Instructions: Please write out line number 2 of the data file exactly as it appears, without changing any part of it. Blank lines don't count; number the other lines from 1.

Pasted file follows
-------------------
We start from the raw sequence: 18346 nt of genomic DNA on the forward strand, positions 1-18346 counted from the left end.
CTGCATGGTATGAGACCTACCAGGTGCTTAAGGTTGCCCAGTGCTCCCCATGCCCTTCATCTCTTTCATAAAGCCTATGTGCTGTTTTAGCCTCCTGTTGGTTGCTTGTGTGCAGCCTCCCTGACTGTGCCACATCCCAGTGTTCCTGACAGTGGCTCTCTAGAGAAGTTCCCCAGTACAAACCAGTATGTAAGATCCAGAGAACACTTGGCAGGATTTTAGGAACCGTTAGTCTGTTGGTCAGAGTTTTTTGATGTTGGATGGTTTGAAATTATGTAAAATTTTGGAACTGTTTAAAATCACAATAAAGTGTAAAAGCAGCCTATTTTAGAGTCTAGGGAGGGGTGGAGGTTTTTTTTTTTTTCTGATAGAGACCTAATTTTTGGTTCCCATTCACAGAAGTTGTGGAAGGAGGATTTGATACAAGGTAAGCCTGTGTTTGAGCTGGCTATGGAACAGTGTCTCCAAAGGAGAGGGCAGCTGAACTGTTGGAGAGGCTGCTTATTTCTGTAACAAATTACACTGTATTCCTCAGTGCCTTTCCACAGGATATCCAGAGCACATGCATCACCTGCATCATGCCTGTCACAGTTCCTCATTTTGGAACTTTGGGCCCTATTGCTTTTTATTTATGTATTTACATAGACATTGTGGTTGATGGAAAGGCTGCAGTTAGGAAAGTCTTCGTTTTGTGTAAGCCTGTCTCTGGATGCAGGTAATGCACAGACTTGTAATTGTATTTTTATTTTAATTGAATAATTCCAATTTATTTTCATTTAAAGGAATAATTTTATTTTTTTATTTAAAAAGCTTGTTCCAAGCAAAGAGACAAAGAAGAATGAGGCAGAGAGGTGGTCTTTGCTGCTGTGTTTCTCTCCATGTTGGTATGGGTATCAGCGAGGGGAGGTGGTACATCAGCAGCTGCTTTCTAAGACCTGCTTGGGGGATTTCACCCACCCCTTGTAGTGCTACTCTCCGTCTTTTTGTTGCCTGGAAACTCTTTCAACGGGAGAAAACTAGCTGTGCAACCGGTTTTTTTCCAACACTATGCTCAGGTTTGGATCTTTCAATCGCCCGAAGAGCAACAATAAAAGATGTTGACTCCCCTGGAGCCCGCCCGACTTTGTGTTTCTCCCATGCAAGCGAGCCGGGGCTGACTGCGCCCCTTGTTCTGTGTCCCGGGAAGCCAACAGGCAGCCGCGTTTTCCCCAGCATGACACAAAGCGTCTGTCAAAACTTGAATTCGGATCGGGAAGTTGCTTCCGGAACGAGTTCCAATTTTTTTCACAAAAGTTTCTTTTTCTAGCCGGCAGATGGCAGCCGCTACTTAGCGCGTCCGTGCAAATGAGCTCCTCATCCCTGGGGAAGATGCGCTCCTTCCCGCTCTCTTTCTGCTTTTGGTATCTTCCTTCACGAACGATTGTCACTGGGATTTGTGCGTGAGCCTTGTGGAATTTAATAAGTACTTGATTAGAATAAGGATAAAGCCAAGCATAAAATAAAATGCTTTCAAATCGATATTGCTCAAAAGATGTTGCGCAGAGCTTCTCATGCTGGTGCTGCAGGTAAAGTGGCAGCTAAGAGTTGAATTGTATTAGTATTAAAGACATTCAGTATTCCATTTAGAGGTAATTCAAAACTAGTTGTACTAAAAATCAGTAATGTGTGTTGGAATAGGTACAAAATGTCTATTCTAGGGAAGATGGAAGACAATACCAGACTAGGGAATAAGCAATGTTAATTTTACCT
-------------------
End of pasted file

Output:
CTGCATGGTATGAGACCTACCAGGTGCTTAAGGTTGCCCAGTGCTCCCCATGCCCTTCATCTCTTTCATAAAGCCTATGTGCTGTTTTAGCCTCCTGTTGGTTGCTTGTGTGCAGCCTCCCTGACTGTGCCACATCCCAGTGTTCCTGACAGTGGCTCTCTAGAGAAGTTCCCCAGTACAAACCAGTATGTAAGATCCAGAGAACACTTGGCAGGATTTTAGGAACCGTTAGTCTGTTGGTCAGAGTTTTTTGATGTTGGATGGTTTGAAATTATGTAAAATTTTGGAACTGTTTAAAATCACAATAAAGTGTAAAAGCAGCCTATTTTAGAGTCTAGGGAGGGGTGGAGGTTTTTTTTTTTTTCTGATAGAGACCTAATTTTTGGTTCCCATTCACAGAAGTTGTGGAAGGAGGATTTGATACAAGGTAAGCCTGTGTTTGAGCTGGCTATGGAACAGTGTCTCCAAAGGAGAGGGCAGCTGAACTGTTGGAGAGGCTGCTTATTTCTGTAACAAATTACACTGTATTCCTCAGTGCCTTTCCACAGGATATCCAGAGCACATGCATCACCTGCATCATGCCTGTCACAGTTCCTCATTTTGGAACTTTGGGCCCTATTGCTTTTTATTTATGTATTTACATAGACATTGTGGTTGATGGAAAGGCTGCAGTTAGGAAAGTCTTCGTTTTGTGTAAGCCTGTCTCTGGATGCAGGTAATGCACAGACTTGTAATTGTATTTTTATTTTAATTGAATAATTCCAATTTATTTTCATTTAAAGGAATAATTTTATTTTTTTATTTAAAAAGCTTGTTCCAAGCAAAGAGACAAAGAAGAATGAGGCAGAGAGGTGGTCTTTGCTGCTGTGTTTCTCTCCATGTTGGTATGGGTATCAGCGAGGGGAGGTGGTACATCAGCAGCTGCTTTCTAAGACCTGCTTGGGGGATTTCACCCACCCCTTGTAGTGCTACTCTCCGTCTTTTTGTTGCCTGGAAACTCTTTCAACGGGAGAAAACTAGCTGTGCAACCGGTTTTTTTCCAACACTATGCTCAGGTTTGGATCTTTCAATCGCCCGAAGAGCAACAATAAAAGATGTTGACTCCCCTGGAGCCCGCCCGACTTTGTGTTTCTCCCATGCAAGCGAGCCGGGGCTGACTGCGCCCCTTGTTCTGTGTCCCGGGAAGCCAACAGGCAGCCGCGTTTTCCCCAGCATGACACAAAGCGTCTGTCAAAACTTGAATTCGGATCGGGAAGTTGCTTCCGGAACGAGTTCCAATTTTTTTCACAAAAGTTTCTTTTTCTAGCCGGCAGATGGCAGCCGCTACTTAGCGCGTCCGTGCAAATGAGCTCCTCATCCCTGGGGAAGATGCGCTCCTTCCCGCTCTCTTTCTGCTTTTGGTATCTTCCTTCACGAACGATTGTCACTGGGATTTGTGCGTGAGCCTTGTGGAATTTAATAAGTACTTGATTAGAATAAGGATAAAGCCAAGCATAAAATAAAATGCTTTCAAATCGATATTGCTCAAAAGATGTTGCGCAGAGCTTCTCATGCTGGTGCTGCAGGTAAAGTGGCAGCTAAGAGTTGAATTGTATTAGTATTAAAGACATTCAGTATTCCATTTAGAGGTAATTCAAAACTAGTTGTACTAAAAATCAGTAATGTGTGTTGGAATAGGTACAAAATGTCTATTCTAGGGAAGATGGAAGACAATACCAGACTAGGGAATAAGCAATGTTAATTTTACCT